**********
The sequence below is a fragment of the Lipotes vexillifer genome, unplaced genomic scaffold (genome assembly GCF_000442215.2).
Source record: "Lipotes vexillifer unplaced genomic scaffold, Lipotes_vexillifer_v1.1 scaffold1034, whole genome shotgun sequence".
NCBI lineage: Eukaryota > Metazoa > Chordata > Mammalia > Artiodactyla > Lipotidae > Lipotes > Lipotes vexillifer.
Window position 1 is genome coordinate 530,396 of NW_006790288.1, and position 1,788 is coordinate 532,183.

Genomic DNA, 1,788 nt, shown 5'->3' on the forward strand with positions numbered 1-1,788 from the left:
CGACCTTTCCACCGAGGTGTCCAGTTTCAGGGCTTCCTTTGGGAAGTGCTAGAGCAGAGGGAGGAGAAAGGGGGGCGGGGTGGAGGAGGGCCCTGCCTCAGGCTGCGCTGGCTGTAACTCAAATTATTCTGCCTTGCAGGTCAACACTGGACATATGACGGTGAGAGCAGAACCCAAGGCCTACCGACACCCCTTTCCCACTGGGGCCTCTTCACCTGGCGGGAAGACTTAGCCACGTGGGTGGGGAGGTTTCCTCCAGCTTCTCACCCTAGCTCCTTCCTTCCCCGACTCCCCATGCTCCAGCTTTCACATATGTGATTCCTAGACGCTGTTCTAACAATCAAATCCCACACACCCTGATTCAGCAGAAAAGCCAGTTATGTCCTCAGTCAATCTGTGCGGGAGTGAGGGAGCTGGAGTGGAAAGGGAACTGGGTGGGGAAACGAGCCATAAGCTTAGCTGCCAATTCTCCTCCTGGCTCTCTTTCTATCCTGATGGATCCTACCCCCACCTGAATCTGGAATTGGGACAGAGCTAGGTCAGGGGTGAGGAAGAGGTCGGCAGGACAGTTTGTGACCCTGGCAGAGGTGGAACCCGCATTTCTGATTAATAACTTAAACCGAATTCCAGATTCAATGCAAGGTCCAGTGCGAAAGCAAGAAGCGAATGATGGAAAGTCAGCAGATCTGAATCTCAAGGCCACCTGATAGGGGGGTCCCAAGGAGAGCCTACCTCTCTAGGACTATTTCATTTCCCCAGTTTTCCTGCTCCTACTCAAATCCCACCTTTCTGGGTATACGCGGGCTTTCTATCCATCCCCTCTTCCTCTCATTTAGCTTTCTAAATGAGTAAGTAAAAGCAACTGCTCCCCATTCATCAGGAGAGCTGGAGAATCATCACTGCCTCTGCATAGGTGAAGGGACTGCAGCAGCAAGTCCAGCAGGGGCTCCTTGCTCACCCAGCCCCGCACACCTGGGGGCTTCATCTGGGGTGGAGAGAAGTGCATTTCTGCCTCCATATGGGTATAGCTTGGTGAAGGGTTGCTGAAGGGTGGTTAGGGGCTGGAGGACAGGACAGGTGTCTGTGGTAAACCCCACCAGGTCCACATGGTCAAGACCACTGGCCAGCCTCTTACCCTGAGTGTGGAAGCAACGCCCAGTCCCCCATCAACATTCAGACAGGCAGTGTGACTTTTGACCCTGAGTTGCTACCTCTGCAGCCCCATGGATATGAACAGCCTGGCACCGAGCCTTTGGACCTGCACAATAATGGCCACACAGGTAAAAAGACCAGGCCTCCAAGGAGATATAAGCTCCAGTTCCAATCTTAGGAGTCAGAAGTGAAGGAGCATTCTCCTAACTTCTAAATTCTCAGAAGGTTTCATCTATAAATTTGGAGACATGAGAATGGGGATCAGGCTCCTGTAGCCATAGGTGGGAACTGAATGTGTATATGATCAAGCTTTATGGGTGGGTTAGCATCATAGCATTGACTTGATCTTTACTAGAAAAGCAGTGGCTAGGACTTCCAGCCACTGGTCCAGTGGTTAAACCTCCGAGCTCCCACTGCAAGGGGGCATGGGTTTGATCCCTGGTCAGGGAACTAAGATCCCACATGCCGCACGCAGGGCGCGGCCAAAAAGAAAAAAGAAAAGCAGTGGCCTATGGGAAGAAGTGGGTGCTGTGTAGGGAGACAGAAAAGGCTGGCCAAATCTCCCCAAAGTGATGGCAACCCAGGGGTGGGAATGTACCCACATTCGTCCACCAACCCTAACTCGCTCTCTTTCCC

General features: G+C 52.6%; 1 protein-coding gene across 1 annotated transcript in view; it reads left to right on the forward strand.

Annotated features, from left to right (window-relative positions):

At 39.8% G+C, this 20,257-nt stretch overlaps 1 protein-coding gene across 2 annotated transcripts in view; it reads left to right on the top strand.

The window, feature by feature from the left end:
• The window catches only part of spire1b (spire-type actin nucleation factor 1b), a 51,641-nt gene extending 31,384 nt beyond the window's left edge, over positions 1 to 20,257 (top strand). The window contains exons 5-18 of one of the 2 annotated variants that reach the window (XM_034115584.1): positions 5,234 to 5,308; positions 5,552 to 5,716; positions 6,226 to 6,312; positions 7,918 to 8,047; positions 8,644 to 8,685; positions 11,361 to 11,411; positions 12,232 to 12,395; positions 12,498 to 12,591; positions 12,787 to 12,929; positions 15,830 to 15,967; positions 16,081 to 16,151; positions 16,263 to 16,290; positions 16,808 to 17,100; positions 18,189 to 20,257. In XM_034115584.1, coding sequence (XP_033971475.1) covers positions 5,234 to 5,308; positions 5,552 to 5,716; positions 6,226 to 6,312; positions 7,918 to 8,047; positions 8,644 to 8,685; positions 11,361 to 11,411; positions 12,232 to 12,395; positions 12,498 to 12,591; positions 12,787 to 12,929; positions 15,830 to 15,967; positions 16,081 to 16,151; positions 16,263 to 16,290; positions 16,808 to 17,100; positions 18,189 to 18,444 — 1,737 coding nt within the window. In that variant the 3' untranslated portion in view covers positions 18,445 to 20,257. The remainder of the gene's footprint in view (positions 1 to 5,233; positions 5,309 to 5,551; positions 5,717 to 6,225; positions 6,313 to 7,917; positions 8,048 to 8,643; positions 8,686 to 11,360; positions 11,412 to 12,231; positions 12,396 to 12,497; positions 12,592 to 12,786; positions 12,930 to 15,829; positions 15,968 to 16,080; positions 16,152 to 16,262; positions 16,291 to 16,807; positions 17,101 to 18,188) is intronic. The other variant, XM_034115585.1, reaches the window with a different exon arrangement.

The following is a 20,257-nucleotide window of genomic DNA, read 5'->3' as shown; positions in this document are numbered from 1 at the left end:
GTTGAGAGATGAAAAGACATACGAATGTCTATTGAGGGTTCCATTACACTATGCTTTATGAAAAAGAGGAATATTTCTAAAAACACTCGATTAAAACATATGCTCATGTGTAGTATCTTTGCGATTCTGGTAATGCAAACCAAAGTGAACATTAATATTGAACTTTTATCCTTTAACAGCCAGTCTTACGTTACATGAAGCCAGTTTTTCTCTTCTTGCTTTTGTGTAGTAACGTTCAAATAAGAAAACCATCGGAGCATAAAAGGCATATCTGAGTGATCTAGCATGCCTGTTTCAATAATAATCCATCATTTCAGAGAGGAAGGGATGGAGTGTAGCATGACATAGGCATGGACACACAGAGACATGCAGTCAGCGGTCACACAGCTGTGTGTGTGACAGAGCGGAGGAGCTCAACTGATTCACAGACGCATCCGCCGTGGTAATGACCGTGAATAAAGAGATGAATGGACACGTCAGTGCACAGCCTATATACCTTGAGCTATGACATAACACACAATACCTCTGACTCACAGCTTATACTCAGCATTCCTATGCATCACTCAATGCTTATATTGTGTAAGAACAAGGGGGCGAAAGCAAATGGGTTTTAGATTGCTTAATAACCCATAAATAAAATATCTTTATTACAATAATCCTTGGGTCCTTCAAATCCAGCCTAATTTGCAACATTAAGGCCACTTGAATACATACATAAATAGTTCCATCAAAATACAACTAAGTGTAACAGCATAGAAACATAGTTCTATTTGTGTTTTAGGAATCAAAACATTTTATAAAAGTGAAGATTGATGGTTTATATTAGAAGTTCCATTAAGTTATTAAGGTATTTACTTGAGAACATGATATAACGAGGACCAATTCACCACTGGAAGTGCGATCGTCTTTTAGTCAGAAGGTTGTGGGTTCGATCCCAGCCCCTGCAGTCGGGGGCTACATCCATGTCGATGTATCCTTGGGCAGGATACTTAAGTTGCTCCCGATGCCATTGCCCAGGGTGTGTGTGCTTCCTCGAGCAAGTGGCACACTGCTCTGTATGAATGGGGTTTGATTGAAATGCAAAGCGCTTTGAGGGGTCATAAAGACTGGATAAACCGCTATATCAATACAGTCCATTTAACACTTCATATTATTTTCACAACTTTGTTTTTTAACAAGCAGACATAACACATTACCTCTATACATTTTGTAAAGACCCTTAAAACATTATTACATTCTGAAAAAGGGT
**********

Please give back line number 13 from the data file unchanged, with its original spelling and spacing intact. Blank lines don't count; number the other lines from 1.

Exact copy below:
GTTGAGAGATGAAAAGACATACGAATGTCTATTGAGGGTTCCATTACACTATGCTTTATGAAAAAGAGGAATATTTCTAAAAACACTCGATTAAAACATATGCTCATGTGTAGTATCTTTGCGATTCTGGTAATGCAAACCAAAGTGAACATTAATATTGAACTTTTATCCTTTAACAGCCAGTCTTACGTTACATGAAGCCAGTTTTTCTCTTCTTGCTTTTGTGTAGTAACGTTCAAATAAGAAAACCATCGGAGCATAAAAGGCATATCTGAGTGATCTAGCATGCCTGTTTCAATAATAATCCATCATTTCAGAGAGGAAGGGATGGAGTGTAGCATGACATAGGCATGGACACACAGAGACATGCAGTCAGCGGTCACACAGCTGTGTGTGTGACAGAGCGGAGGAGCTCAACTGATTCACAGACGCATCCGCCGTGGTAATGACCGTGAATAAAGAGATGAATGGACACGTCAGTGCACAGCCTATATACCTTGAGCTATGACATAACACACAATACCTCTGACTCACAGCTTATACTCAGCATTCCTATGCATCACTCAATGCTTATATTGTGTAAGAACAAGGGGGCGAAAGCAAATGGGTTTTAGATTGCTTAATAACCCATAAATAAAATATCTTTATTACAATAATCCTTGGGTCCTTCAAATCCAGCCTAATTTGCAACATTAAGGCCACTTGAATACATACATAAATAGTTCCATCAAAATACAACTAAGTGTAACAGCATAGAAACATAGTTCTATTTGTGTTTTAGGAATCAAAACATTTTATAAAAGTGAAGATTGATGGTTTATATTAGAAGTTCCATTAAGTTATTAAGGTATTTACTTGAGAACATGATATAACGAGGACCAATTCACCACTGGAAGTGCGATCGTCTTTTAGTCAGAAGGTTGTGGGTTCGATCCCAGCCCCTGCAGTCGGGGGCTACATCCATGTCGATGTATCCTTGGGCAGGATACTTAAGTTGCTCCCGATGCCATTGCCCAGGGTGTGTGTGCTTCCTCGAGCAAGTGGCACACTGCTCTGTATGAATGGGGTTTGATTGAAATGCAAAGCGCTTTGAGGGGTCATAAAGACTGGATAAACCGCTATATCAATACAGTCCATTTAACACTTCATATTATTTTCACAACTTTGTTTTTTAACAAGCAGACATAACACATTACCTCTATACATTTTGTAAAGACCCTTAAAACATTATTACATTCTGAAAAAGGGT